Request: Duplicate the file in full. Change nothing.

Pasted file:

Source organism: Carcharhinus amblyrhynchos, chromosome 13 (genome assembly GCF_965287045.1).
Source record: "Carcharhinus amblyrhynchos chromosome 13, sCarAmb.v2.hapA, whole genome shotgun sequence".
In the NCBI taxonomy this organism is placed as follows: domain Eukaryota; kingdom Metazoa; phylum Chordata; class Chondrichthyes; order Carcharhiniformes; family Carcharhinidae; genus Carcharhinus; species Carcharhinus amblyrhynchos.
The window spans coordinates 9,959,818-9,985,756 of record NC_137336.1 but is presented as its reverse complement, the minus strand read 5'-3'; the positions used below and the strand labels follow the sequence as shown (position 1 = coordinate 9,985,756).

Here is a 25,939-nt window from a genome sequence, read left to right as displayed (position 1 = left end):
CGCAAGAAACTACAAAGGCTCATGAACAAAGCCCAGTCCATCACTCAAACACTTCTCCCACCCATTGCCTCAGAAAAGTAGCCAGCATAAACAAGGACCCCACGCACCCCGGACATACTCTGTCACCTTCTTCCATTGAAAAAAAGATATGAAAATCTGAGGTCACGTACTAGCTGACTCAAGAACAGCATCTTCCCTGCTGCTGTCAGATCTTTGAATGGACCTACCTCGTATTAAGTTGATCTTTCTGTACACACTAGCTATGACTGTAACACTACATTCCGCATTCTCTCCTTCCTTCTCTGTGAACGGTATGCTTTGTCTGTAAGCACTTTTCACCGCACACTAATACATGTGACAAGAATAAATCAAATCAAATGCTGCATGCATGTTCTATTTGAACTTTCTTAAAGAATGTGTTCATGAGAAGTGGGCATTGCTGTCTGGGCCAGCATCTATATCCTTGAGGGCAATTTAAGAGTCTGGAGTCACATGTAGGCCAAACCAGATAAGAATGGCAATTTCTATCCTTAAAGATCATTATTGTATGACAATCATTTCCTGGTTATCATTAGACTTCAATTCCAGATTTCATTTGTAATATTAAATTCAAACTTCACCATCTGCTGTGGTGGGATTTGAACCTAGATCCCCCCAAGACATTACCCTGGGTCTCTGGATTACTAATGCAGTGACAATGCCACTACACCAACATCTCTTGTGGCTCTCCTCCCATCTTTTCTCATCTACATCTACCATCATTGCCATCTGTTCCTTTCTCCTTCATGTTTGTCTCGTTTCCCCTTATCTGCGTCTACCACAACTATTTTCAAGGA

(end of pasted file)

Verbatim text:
Source organism: Carcharhinus amblyrhynchos, chromosome 13 (genome assembly GCF_965287045.1).
Source record: "Carcharhinus amblyrhynchos chromosome 13, sCarAmb.v2.hapA, whole genome shotgun sequence".
In the NCBI taxonomy this organism is placed as follows: domain Eukaryota; kingdom Metazoa; phylum Chordata; class Chondrichthyes; order Carcharhiniformes; family Carcharhinidae; genus Carcharhinus; species Carcharhinus amblyrhynchos.
The window spans coordinates 9,959,818-9,985,756 of record NC_137336.1 but is presented as its reverse complement, the minus strand read 5'-3'; the positions used below and the strand labels follow the sequence as shown (position 1 = coordinate 9,985,756).

Here is a 25,939-nt window from a genome sequence, read left to right as displayed (position 1 = left end):
CGCAAGAAACTACAAAGGCTCATGAACAAAGCCCAGTCCATCACTCAAACACTTCTCCCACCCATTGCCTCAGAAAAGTAGCCAGCATAAACAAGGACCCCACGCACCCCGGACATACTCTGTCACCTTCTTCCATTGAAAAAAAGATATGAAAATCTGAGGTCACGTACTAGCTGACTCAAGAACAGCATCTTCCCTGCTGCTGTCAGATCTTTGAATGGACCTACCTCGTATTAAGTTGATCTTTCTGTACACACTAGCTATGACTGTAACACTACATTCCGCATTCTCTCCTTCCTTCTCTGTGAACGGTATGCTTTGTCTGTAAGCACTTTTCACCGCACACTAATACATGTGACAAGAATAAATCAAATCAAATGCTGCATGCATGTTCTATTTGAACTTTCTTAAAGAATGTGTTCATGAGAAGTGGGCATTGCTGTCTGGGCCAGCATCTATATCCTTGAGGGCAATTTAAGAGTCTGGAGTCACATGTAGGCCAAACCAGATAAGAATGGCAATTTCTATCCTTAAAGATCATTATTGTATGACAATCATTTCCTGGTTATCATTAGACTTCAATTCCAGATTTCATTTGTAATATTAAATTCAAACTTCACCATCTGCTGTGGTGGGATTTGAACCTAGATCCCCCCAAGACATTACCCTGGGTCTCTGGATTACTAATGCAGTGACAATGCCACTACACCAACATCTCTTGTGGCTCTCCTCCCATCTTTTCTCATCTACATCTACCATCATTGCCATCTGTTCCTTTCTCCTTCATGTTTGTCTCGTTTCCCCTTATCTGCGTCTACCACAACTATTTTCAAGGA